The Early Adventures story The Black Hole introduces another incarnation of the Monk from the era of the Second Doctor. Rufus Hound voices the new incarnation who has disguised himself as constable Pavo, a member of a special Gallifreyan police unit called Chapter 9; the Monk's plan involves helping an alien race called the Seeth escape from their pocket universe 200 years early, whilst receiving payment to offset the expensive overheads associated with fixing time. The Monk is last seen being sucked into the pocket universe, along with the Seeth, while the Doctor's memory of these events is erased by the real Pavo, who chooses this over taking the Doctor back to Gallifrey as per official policy and admitting that she needed the help of a renegade to stop the Monk's plan; the same incarnation is heard again in the Big Finish Short Trips adventures The Blame Game and How to Win Planets and Influence People, as an adversary of the Third Doctor and Fourth Doctor respectively. He also appears alongside the Eighth Doctor in The Side of the Angels, the third adventure in the fourth Doom Coalition boxset, where he represents a group of Time Lords working with Weeping Angels to prepare an enclave in 1970s New York to protect them from the imminent destruction of the universe, only to be betrayed by the Angels and banished centuries into the past;[9] the Hound incarnation makes a further appearance in Doctor Who: The Third Doctor Adventures: The Rise of the New Humans, where he acts as the chief administrator of an exclusive clinic using future technology and resources to treat diseases. The clinic's primary goal is to devise a means of altering human physiology so that the subjects can rapidly adapt and 'evolve' to cope with any threat to their lives, the Monk attempting to force the Doctor to help by infecting Jo with a disease that can only be cured if his process is perfected. However, those subjected to the process develop a hive mind and a desire to 'infect' the rest of humanity, forcing the Monk to help the Doctor devise a cure before he escapes.[10]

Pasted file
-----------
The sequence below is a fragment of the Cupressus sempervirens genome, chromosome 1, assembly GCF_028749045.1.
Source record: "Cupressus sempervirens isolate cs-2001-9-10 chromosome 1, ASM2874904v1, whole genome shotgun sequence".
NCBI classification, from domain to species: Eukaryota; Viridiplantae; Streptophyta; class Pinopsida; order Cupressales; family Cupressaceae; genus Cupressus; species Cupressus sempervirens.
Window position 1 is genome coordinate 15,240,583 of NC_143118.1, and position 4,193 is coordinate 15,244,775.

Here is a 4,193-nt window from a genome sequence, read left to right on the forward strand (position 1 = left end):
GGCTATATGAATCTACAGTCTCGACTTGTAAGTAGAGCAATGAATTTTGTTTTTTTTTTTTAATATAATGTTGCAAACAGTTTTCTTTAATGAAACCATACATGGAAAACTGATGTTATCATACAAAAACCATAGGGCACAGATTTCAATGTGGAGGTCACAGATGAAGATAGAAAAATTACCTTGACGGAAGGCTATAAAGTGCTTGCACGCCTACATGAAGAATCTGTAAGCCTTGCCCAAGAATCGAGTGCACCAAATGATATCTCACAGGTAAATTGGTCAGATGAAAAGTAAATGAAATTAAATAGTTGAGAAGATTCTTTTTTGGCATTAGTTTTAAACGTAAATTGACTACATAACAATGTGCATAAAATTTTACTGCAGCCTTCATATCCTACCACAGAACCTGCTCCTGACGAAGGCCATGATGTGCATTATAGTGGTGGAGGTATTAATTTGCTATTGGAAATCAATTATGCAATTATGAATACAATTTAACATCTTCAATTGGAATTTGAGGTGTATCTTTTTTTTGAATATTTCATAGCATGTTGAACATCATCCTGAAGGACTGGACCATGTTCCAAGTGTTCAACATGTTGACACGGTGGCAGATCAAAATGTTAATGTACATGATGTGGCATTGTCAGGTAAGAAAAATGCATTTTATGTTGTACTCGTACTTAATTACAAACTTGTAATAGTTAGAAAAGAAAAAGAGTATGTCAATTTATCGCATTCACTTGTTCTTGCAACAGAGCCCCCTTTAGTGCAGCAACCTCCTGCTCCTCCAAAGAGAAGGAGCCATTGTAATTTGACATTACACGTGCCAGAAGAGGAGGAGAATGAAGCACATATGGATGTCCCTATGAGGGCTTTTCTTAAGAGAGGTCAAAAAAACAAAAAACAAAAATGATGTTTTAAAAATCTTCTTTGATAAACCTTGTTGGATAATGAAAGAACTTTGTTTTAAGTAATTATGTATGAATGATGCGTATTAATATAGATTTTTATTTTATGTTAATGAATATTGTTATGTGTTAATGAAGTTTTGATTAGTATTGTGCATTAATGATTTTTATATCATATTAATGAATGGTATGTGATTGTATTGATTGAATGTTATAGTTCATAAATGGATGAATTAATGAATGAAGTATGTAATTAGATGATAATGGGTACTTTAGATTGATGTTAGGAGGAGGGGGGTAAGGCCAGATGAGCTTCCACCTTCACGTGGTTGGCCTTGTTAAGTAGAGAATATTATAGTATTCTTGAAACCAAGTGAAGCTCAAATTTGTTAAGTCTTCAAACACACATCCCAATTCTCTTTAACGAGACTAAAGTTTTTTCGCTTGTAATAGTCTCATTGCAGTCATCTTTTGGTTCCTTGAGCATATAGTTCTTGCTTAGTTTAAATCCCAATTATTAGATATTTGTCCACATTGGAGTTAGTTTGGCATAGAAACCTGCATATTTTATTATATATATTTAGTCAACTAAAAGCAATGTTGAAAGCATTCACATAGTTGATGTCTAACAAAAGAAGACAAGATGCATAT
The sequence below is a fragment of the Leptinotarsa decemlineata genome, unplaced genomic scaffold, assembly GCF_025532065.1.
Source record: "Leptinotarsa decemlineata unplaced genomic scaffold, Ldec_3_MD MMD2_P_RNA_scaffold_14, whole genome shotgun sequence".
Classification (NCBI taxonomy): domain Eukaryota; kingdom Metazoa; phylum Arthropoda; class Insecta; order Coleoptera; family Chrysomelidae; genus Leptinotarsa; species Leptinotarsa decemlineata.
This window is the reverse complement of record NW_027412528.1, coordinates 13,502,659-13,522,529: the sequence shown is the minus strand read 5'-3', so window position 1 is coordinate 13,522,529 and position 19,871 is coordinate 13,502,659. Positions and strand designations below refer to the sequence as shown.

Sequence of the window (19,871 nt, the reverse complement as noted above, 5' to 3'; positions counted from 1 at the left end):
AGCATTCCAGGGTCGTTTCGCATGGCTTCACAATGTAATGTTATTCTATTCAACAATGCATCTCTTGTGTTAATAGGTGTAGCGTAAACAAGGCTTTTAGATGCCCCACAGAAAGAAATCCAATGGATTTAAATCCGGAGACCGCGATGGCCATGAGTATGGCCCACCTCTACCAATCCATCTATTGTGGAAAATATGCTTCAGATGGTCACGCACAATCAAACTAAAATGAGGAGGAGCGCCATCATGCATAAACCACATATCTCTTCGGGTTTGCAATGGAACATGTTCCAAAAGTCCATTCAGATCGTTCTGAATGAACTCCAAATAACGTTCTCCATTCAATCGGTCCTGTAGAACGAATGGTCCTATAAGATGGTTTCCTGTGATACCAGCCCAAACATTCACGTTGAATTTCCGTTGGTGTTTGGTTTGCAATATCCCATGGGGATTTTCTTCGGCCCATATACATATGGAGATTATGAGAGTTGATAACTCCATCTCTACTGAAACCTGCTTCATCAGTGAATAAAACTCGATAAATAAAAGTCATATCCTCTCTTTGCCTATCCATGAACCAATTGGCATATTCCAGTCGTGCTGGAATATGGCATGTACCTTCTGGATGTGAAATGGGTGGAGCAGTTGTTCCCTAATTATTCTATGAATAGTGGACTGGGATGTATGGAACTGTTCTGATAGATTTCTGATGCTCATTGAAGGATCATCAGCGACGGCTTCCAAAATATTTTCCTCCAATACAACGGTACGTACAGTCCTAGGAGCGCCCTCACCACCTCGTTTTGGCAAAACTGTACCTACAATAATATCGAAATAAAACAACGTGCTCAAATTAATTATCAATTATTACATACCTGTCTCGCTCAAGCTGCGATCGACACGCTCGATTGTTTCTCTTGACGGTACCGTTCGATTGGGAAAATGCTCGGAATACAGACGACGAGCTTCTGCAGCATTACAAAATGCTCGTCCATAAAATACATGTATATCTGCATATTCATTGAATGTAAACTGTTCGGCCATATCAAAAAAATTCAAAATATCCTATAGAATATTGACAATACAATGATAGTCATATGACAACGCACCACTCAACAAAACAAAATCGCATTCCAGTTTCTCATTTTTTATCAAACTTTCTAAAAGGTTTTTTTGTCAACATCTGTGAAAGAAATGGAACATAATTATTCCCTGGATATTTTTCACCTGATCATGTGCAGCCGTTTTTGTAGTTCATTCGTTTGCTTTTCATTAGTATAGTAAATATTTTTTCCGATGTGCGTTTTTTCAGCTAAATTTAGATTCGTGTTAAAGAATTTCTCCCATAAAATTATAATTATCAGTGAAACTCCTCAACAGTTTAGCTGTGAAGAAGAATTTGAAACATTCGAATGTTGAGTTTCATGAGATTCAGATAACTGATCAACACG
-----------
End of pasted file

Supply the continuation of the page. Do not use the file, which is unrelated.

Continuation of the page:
It is unspecified if the Hound incarnation is younger or older than the Garden incarnation; Hound's incarnation expresses ignorance of why the Eighth Doctor would be particularly angry at him and dismisses it as the likely actions of one of his future incarnations, but when meeting the Third Doctor and talking about past companions, he makes reference to "brassy birds from Blackpool", a description that could imply knowledge of Lucie Miller or just be a coincidental alliteration used as he teasingly describes Jo Grant.

List of appearances[edit]




  • 4-Dimensional Vistas
  • Follow That TARDIS!

Audio dramas[edit]


  1. ^ a b c Lofficier, Jean-Marc (1981). Doctor Who Programme Guide. W H Allen & Co Plc.
  2. ^ a b Spooner, Dennis (Writer); Camfield, Douglas (Director); Lambert, Verity (Producer). The Time Meddler. Doctor Who. BBC.
  3. ^ Nation, Terry (Writer); Spooner, Dennis (Writer); Camfield, Douglas (Director); Wiles, John (Producer). The Daleks' Masterplan. Doctor Who. BBC.
  4. ^ Keith, J.Andrew (1985). The Doctor Who Role Playing Game The Master. FASA. ISBN 0-931787-94-7.
  5. ^ a b Keith, J.Andrew (1985). The Doctor Who Role Playing Game The Master. FASA. p. 17. ISBN 0-931787-26-2.
  6. ^ Keith, J.Andrew (1985). The Doctor Who Role Playing Game The Master. FASA. p. 32. ISBN 0-931787-26-2.
  7. ^ Parkin, Lance & Pearson, Lars (2012). A History: An Unauthorised History of the Doctor Who Universe (3rd Edition), p. 710. Mad Norwegian Press, Des Moines. ISBN 978-193523411-1.
  8. ^ Hinton, Craig (2001). The Quantum Archangel. BBC Books. p. 233. ISBN 0-563-53824-4.
  9. ^ Fitton, Matt (writer); Bentley, Ken (director) (March 2017). "The Side of the Angels". Doom Coalition. Doctor Who: Doom Coalition. Big Finish Productions.
  10. ^ Adams, Guy (writer); Briggs, Nicholas (director) (March 2018). Doctor Who: The Third Doctor Adventures: The Rise of the New Humans. Doctor Who: Special Releases. Big Finish Productions.

External links[edit]